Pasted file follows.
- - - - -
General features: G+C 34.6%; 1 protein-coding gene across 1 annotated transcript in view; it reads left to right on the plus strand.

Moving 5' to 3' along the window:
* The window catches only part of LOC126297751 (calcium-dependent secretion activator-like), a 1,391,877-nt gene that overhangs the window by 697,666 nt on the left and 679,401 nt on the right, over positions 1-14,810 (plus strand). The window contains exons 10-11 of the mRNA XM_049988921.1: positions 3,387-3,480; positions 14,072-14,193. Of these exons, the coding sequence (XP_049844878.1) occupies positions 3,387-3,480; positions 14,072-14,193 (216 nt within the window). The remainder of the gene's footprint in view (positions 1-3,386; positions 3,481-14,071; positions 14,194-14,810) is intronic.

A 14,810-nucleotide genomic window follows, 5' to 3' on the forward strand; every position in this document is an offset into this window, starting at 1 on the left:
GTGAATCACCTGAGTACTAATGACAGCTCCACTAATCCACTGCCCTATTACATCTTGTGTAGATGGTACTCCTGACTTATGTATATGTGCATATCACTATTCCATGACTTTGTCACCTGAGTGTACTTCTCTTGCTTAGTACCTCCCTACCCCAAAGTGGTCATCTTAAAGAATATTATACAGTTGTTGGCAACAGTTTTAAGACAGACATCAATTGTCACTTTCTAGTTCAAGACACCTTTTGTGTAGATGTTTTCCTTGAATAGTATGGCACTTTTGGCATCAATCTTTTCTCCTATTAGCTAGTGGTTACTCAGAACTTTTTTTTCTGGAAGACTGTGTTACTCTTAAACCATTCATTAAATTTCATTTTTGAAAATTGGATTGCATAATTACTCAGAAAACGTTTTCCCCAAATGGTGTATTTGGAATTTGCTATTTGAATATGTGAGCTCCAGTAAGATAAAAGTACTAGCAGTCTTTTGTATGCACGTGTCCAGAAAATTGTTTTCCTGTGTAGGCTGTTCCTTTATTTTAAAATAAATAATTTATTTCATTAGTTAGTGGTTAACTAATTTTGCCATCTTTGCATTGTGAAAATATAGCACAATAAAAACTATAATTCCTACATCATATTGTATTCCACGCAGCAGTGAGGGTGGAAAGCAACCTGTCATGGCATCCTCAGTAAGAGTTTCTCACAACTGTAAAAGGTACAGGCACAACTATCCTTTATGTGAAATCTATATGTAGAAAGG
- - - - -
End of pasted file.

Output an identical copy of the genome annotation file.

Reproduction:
General features: G+C 34.6%; 1 protein-coding gene across 1 annotated transcript in view; it reads left to right on the plus strand.

Moving 5' to 3' along the window:
* The window catches only part of LOC126297751 (calcium-dependent secretion activator-like), a 1,391,877-nt gene that overhangs the window by 697,666 nt on the left and 679,401 nt on the right, over positions 1-14,810 (plus strand). The window contains exons 10-11 of the mRNA XM_049988921.1: positions 3,387-3,480; positions 14,072-14,193. Of these exons, the coding sequence (XP_049844878.1) occupies positions 3,387-3,480; positions 14,072-14,193 (216 nt within the window). The remainder of the gene's footprint in view (positions 1-3,386; positions 3,481-14,071; positions 14,194-14,810) is intronic.

A 14,810-nucleotide genomic window follows, 5' to 3' on the forward strand; every position in this document is an offset into this window, starting at 1 on the left:
GTGAATCACCTGAGTACTAATGACAGCTCCACTAATCCACTGCCCTATTACATCTTGTGTAGATGGTACTCCTGACTTATGTATATGTGCATATCACTATTCCATGACTTTGTCACCTGAGTGTACTTCTCTTGCTTAGTACCTCCCTACCCCAAAGTGGTCATCTTAAAGAATATTATACAGTTGTTGGCAACAGTTTTAAGACAGACATCAATTGTCACTTTCTAGTTCAAGACACCTTTTGTGTAGATGTTTTCCTTGAATAGTATGGCACTTTTGGCATCAATCTTTTCTCCTATTAGCTAGTGGTTACTCAGAACTTTTTTTTCTGGAAGACTGTGTTACTCTTAAACCATTCATTAAATTTCATTTTTGAAAATTGGATTGCATAATTACTCAGAAAACGTTTTCCCCAAATGGTGTATTTGGAATTTGCTATTTGAATATGTGAGCTCCAGTAAGATAAAAGTACTAGCAGTCTTTTGTATGCACGTGTCCAGAAAATTGTTTTCCTGTGTAGGCTGTTCCTTTATTTTAAAATAAATAATTTATTTCATTAGTTAGTGGTTAACTAATTTTGCCATCTTTGCATTGTGAAAATATAGCACAATAAAAACTATAATTCCTACATCATATTGTATTCCACGCAGCAGTGAGGGTGGAAAGCAACCTGTCATGGCATCCTCAGTAAGAGTTTCTCACAACTGTAAAAGGTACAGGCACAACTATCCTTTATGTGAAATCTATATGTAGAAAGG